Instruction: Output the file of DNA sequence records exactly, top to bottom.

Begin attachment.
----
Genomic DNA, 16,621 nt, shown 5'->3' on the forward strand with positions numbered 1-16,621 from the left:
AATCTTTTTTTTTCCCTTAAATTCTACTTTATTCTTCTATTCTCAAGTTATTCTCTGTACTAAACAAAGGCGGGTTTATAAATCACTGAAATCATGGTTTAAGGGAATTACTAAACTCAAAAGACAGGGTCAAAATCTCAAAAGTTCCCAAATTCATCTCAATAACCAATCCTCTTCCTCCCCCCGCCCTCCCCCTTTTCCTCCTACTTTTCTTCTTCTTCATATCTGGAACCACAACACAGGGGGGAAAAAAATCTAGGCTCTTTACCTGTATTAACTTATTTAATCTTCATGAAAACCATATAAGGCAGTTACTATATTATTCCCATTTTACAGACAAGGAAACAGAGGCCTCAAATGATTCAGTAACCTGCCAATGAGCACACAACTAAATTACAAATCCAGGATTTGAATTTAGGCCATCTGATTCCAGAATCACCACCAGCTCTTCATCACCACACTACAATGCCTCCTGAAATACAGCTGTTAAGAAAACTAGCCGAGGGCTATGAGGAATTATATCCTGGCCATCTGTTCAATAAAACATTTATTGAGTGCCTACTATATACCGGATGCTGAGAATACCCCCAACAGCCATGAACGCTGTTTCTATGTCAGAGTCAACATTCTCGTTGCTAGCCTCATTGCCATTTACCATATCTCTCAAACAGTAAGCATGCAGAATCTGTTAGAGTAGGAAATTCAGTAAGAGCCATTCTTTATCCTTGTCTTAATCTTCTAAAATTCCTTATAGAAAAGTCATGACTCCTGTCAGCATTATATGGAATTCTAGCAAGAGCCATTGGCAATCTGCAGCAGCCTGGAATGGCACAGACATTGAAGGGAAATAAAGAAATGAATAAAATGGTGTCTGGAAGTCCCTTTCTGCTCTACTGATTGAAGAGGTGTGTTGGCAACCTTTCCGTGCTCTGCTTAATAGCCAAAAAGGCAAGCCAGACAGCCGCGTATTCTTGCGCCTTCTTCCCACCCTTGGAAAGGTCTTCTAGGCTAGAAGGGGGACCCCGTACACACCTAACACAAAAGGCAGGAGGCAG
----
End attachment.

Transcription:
Genomic DNA, 16,621 nt, shown 5'->3' on the forward strand with positions numbered 1-16,621 from the left:
AATCTTTTTTTTTCCCTTAAATTCTACTTTATTCTTCTATTCTCAAGTTATTCTCTGTACTAAACAAAGGCGGGTTTATAAATCACTGAAATCATGGTTTAAGGGAATTACTAAACTCAAAAGACAGGGTCAAAATCTCAAAAGTTCCCAAATTCATCTCAATAACCAATCCTCTTCCTCCCCCCGCCCTCCCCCTTTTCCTCCTACTTTTCTTCTTCTTCATATCTGGAACCACAACACAGGGGGGAAAAAAATCTAGGCTCTTTACCTGTATTAACTTATTTAATCTTCATGAAAACCATATAAGGCAGTTACTATATTATTCCCATTTTACAGACAAGGAAACAGAGGCCTCAAATGATTCAGTAACCTGCCAATGAGCACACAACTAAATTACAAATCCAGGATTTGAATTTAGGCCATCTGATTCCAGAATCACCACCAGCTCTTCATCACCACACTACAATGCCTCCTGAAATACAGCTGTTAAGAAAACTAGCCGAGGGCTATGAGGAATTATATCCTGGCCATCTGTTCAATAAAACATTTATTGAGTGCCTACTATATACCGGATGCTGAGAATACCCCCAACAGCCATGAACGCTGTTTCTATGTCAGAGTCAACATTCTCGTTGCTAGCCTCATTGCCATTTACCATATCTCTCAAACAGTAAGCATGCAGAATCTGTTAGAGTAGGAAATTCAGTAAGAGCCATTCTTTATCCTTGTCTTAATCTTCTAAAATTCCTTATAGAAAAGTCATGACTCCTGTCAGCATTATATGGAATTCTAGCAAGAGCCATTGGCAATCTGCAGCAGCCTGGAATGGCACAGACATTGAAGGGAAATAAAGAAATGAATAAAATGGTGTCTGGAAGTCCCTTTCTGCTCTACTGATTGAAGAGGTGTGTTGGCAACCTTTCCGTGCTCTGCTTAATAGCCAAAAAGGCAAGCCAGACAGCCGCGTATTCTTGCGCCTTCTTCCCACCCTTGGAAAGGTCTTCTAGGCTAGAAGGGGGACCCCGTACACACCTAACACAAAAGGCAGGAGGCAG